- How engaged are our users?
- How many have upgraded to our paid tier?
Defining your qualitative answers to each of these three questions and tracking their trends over time will provide a critical benchmark for your team’s performance in the coming months. You’ll also want to correlate key marketing and product tactics to these metrics to understand how well each one is paying off.
You’ll need to identify, and then define programmatically your most important user types (or segments) and ensure that you can slice/dice your scorecard on these lines. One of our recent clients has three major user types, and they expect each of them to interact with the product very differently. By identifying and breaking out these audiences, they have a much better understanding of how well their product is serving each distinct set of needs.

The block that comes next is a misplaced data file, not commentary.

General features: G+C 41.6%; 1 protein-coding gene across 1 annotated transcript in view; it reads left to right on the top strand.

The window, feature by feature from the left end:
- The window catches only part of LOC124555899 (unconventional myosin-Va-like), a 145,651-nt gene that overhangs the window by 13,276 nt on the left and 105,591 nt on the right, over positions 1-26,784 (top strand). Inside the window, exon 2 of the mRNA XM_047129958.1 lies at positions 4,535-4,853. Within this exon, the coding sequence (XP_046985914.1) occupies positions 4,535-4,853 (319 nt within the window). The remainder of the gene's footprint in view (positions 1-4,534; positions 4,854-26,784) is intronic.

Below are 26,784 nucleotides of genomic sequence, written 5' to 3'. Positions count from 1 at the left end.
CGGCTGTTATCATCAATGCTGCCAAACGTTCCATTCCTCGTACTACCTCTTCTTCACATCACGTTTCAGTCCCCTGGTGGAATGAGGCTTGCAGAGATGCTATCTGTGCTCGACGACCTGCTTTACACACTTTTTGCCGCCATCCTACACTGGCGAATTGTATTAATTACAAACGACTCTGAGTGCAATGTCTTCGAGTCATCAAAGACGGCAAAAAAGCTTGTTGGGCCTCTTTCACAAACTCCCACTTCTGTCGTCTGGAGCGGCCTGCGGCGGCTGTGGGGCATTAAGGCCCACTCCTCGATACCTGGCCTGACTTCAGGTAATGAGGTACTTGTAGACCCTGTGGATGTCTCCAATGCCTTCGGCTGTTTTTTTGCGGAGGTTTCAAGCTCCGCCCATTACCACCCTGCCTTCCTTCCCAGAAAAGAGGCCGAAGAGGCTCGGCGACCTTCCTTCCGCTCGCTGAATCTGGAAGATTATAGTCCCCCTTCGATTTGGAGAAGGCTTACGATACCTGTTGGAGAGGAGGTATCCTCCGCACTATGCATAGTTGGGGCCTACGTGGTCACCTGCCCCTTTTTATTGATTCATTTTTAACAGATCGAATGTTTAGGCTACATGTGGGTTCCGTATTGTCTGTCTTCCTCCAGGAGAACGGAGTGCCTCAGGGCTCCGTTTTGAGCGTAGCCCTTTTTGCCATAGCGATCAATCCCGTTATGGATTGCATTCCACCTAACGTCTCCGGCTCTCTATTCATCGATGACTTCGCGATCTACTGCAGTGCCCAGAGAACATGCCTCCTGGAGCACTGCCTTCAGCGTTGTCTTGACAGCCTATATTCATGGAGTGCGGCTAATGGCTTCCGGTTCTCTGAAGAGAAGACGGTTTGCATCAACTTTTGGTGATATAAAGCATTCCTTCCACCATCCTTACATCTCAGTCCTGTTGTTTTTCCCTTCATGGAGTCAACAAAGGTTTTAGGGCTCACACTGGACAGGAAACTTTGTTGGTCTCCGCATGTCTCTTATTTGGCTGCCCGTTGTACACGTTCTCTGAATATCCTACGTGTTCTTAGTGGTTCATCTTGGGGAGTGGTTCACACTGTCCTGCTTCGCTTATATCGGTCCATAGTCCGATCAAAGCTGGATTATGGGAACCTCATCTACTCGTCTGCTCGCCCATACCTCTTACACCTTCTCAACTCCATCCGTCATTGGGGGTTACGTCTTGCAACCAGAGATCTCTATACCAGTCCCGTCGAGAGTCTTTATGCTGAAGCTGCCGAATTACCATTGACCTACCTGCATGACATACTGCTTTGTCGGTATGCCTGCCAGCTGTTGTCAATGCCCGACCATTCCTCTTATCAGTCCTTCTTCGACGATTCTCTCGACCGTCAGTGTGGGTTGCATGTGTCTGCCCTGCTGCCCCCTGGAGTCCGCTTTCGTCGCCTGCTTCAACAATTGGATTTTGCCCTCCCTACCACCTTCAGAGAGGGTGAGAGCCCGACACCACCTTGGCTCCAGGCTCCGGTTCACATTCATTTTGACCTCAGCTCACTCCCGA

Your scorecard will help you quantify how well you’re doing, but it won’t go far in helping you understand WHY you’re seeing a specific trend. You’ll need to identify and implement a strategy for “getting to why.” It sounds like common sense, but you need to plan how you’ll periodically TALK TO YOUR USERS and understand the motivations and needs that drive the behaviors you’re measuring. While quantitative measurement helps you understand what’s happening, it’s your qualitative research strategy* that helps you understand what to do next.*If you’re looking for more information on how you can plan/flight this type of research yourself (or are looking to contract out for support), reach out to us and we can direct you to some resources.
Once you’ve established a set of norms and a toolkit for periodic measurement of your success, let’s talk about an important mental shift when it comes to prioritizing development work.
Don’t abandon your MVP! Focus on rapid and small incremental changes.
Another titanic shift that comes with hitting the launch button is that you’re going to want to take a breather from major feature development and focus your development team on the smaller items that can directly drive adoption and engagement.
During this critical “just launched” period, you’re looking to learn how well your product has achieved product-market fit. There are two barriers to effectively measuring this: